Where have all the women gone?
Overcoming son preference in India remains a daunting challenge as even educated women are prone to it
Have women fared better than men, and girls better than boys in the last decade or so? In the din over a dramatic reduction in poverty in the period 2009/10-2011/12 that is unlikely to die down, deep questions about the discrimination and deprivation that women face from the womb to the rest of their lives are either glossed over or, worse, just ignored.
The Sen norm
Amartya Sen sought to capture the cumulative impact of multiple forms of deprivation that women face over their lives in an intuitively appealing measure of “missing women.” It aims to capture women’s adversity in mortality and to better understand the quantitative difference between (1) the actual number of women, and (2) the number we expect to see in the absence of a significant bias against women in terms of food, and health care. First, the difference between the sex ratio norm of women per 1,000 males and actual sex ratio is computed. Second, multiplying it by the number of males, the number of missing women is obtained. This is an absolute measure. A relative measure requires division of missing women by surviving women. In the same way, absolute and relative estimates of missing girls are computed.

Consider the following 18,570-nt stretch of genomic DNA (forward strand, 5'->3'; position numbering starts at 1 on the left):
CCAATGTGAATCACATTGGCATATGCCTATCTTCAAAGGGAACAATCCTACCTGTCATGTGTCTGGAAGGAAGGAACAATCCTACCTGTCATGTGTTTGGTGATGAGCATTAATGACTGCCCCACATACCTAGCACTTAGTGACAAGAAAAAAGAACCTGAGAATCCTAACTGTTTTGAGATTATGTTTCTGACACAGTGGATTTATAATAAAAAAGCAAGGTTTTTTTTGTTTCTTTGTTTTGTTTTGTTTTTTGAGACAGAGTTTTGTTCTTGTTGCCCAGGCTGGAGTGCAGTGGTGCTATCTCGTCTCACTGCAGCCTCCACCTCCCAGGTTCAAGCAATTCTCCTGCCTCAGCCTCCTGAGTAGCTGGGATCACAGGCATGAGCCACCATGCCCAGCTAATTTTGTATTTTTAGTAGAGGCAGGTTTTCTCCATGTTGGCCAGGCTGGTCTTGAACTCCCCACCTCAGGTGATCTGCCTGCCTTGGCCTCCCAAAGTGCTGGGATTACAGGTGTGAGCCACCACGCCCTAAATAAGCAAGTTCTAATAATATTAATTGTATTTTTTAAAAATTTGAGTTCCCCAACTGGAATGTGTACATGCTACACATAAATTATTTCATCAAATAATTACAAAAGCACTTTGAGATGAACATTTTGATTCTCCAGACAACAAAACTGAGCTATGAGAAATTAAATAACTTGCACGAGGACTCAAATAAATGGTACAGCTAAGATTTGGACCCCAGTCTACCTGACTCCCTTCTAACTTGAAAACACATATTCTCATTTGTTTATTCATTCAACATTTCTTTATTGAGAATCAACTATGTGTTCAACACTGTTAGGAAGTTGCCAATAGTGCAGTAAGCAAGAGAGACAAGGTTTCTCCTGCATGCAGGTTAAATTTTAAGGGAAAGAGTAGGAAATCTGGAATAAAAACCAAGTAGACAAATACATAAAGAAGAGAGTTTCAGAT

Dr. Sen’s original estimate of missing women in India in the 1980s was 37 million in a global total of more than 100 million missing women. Another estimate is lower for India (23 million) in a total of 60 million in selected countries, based on the western demographic experience. More recent estimates point to higher numbers of missing women. The important point, however, is not that the differences are large but the fact that “gender bias in mortality takes an astonishingly high toll” (Sen, 2003).
The sex ratio rose in India from 932.91 per 1,000 males in 2001 to 940.27 in 2011, implying a decadal growth of 0.70 per cent. Using the same norm that Dr. Sen...